Irish-American stars Liz Carroll and Liz Knowles throw their considerable talents and energies into a mix that also includes the folk/industrial rock licks and strongly accented vocals of Sweden's Emma H?rdelin (Garmarna), the eerie Hardanger strings of Norway's Annbjorg Lien, the dance Scotland-meets-Scandinavia cadences of Shetland's Catriona Macdonald, and the swingy Donegal rhythms and sweet vocals of Mairiad No Mhanaigh (Altan).
Each musician takes a turn in the spotlight to showcase regional wares, but when they combine, there is no label to capture the musical boundaries they cross or the standards of excellence they establish. This CD is way beyond "good"; it's jaw-dropping awesome. —Rob Weir
Lisa O Piu
When this was the future
This Swedish band, helmed by singer/songwriter Lisa Isaksson, creates a captivating melancholy. Songs flow more than play, and the slow accretion of sounds evokes a sparse, sleepy feel that's hard to avoid equating with a cold Scandinavian beauty. The instrumentation is mostly acoustic, although somewhere in the mix a theremin and electric guitar lurk.
Isakkson's vocals intertwine with flute and violin, doubling and tripling at times, or breaking into harmonies on the first track that truly bring to mind—and it's not a comparison to make lightly when it comes to Scandinavian bands—Swedish forebears ABBA. On Lisa O Piu's Myspace page, under "sounds like," you'll find the image of a lone buffalo wandering in a sunlit forest, and that's about as eloquent and accurate a description as possible. The band exists somewhere in the delicate folk realm of bands like Death Vessel, making music that should be corny but somehow rolls out instead like a pleasant cloud of dreams. —James Heflin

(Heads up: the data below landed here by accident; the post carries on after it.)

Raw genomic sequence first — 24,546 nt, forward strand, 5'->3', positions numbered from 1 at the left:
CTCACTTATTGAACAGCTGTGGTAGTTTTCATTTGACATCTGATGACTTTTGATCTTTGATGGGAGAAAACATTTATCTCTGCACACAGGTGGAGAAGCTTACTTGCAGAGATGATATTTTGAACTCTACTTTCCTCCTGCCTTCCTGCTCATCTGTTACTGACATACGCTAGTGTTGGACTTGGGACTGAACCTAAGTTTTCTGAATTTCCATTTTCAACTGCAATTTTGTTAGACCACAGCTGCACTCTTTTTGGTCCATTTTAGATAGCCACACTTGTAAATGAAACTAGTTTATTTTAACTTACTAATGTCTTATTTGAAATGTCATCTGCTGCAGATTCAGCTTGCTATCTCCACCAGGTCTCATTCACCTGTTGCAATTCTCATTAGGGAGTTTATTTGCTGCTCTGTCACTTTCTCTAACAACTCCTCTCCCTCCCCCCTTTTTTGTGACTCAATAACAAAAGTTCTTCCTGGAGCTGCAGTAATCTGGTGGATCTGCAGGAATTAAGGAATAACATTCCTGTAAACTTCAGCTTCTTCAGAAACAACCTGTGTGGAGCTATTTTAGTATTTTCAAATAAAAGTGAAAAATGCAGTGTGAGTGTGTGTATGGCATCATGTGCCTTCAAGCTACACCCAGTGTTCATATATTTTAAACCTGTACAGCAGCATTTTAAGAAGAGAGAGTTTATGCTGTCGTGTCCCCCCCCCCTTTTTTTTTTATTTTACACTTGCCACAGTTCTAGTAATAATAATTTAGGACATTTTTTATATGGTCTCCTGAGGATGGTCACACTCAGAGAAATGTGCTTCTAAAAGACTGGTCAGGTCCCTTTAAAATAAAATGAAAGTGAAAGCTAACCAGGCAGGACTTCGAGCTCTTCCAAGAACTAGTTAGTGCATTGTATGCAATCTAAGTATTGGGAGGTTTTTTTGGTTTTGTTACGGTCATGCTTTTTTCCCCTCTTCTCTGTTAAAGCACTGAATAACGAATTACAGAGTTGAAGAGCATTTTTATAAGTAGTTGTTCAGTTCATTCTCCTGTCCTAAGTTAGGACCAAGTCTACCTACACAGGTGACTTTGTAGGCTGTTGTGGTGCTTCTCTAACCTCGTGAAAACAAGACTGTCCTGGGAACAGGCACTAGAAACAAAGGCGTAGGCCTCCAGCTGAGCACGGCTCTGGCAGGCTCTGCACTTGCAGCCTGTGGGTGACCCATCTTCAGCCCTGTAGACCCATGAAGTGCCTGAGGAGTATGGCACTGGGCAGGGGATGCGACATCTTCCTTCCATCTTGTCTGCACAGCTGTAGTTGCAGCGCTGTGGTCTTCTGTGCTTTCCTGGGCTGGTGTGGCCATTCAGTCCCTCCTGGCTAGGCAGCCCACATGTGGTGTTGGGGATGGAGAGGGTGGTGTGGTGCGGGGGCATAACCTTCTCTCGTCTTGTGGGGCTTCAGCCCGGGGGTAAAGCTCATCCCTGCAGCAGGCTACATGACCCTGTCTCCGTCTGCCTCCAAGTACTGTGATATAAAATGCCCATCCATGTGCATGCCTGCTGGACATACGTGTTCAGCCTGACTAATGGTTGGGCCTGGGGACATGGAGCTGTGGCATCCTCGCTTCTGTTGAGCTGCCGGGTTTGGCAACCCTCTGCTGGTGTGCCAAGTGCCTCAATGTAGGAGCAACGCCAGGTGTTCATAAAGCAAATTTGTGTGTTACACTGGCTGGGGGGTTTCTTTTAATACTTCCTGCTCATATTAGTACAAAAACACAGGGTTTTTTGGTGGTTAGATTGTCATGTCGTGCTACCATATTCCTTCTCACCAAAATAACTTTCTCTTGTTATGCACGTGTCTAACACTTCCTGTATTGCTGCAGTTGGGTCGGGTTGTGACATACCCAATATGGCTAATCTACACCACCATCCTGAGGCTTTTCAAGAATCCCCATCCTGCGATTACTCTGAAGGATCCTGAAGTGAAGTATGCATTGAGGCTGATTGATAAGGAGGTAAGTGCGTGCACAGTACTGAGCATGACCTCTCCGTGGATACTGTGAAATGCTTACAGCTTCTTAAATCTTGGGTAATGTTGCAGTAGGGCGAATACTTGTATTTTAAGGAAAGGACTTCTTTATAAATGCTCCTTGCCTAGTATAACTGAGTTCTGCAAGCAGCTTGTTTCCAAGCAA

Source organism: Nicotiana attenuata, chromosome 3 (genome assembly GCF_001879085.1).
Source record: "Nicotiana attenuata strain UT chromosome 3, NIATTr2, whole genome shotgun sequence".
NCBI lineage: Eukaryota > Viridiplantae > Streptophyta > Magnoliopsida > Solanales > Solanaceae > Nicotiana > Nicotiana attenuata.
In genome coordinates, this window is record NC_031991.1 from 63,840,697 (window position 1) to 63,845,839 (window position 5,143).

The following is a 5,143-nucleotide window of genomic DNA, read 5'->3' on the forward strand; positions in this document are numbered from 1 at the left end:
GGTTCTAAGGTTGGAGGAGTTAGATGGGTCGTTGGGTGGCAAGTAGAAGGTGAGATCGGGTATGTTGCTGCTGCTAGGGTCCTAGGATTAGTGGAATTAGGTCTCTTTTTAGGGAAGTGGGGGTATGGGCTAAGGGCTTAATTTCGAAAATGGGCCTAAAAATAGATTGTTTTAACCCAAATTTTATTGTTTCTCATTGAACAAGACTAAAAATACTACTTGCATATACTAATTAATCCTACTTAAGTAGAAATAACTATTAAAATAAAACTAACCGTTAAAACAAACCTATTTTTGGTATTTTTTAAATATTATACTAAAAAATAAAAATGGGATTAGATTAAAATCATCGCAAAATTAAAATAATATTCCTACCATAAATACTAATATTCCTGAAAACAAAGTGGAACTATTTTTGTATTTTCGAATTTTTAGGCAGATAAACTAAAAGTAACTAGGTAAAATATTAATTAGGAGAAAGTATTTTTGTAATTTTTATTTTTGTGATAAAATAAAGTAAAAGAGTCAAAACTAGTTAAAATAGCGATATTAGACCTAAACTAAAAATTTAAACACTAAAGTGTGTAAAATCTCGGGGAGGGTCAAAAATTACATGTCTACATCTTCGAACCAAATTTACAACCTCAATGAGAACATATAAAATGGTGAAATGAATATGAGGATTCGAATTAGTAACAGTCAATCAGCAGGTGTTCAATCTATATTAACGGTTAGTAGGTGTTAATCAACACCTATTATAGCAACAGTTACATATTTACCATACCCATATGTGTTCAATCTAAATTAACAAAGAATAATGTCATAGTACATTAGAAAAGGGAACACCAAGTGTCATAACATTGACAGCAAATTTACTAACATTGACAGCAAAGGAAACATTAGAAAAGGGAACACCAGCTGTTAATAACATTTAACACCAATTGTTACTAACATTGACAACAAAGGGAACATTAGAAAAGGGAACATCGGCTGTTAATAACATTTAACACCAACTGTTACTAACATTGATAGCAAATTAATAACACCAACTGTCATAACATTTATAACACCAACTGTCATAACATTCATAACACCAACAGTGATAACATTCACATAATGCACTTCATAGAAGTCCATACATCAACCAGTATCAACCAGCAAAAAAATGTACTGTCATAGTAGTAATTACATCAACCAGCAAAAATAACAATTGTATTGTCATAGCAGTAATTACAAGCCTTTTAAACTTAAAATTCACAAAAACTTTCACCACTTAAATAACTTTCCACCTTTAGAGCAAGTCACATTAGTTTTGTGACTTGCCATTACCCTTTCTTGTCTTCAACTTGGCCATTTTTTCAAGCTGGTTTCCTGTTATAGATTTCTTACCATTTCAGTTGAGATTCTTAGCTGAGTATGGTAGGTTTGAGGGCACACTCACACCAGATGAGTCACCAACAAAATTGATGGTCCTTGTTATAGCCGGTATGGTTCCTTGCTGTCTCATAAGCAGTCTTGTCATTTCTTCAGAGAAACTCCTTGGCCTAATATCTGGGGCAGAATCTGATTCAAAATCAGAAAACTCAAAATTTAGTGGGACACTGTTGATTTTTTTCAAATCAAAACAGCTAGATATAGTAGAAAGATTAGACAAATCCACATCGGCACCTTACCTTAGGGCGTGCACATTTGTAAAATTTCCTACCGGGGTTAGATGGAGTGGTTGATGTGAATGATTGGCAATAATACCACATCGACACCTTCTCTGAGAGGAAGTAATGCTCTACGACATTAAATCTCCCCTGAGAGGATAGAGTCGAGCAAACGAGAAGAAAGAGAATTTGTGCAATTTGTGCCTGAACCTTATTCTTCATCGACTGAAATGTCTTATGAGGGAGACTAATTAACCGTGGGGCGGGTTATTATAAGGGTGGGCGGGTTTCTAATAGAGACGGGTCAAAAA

According to their website, Brooklyn's Swimclub have "re-dedicated themselves to the art of selling out" on their debut release. What exactly does that sound like?
For starters, a whole lot of fun. The album is filled with all manner of catchy surf-rock riffs and melodies that would be right at home in an old Annette Funicello beach romp. It's an upbeat affair with backing vocals aplenty, including lots of "oh oh ohs," and "da da da-duhs." There's even room for tambourine, hand-claps and drums whose beat at one point resembles a '60s take on "My Sharona."
Best of all, it doesn't overstay its welcome. The longest song of the bunch comes in at a mere three minutes and 41 seconds, and the whole record is only a shade over half an hour. It goes by quickly, too. If this is the sound of selling out, bring on the corporate ogres. —Michael Cimaomo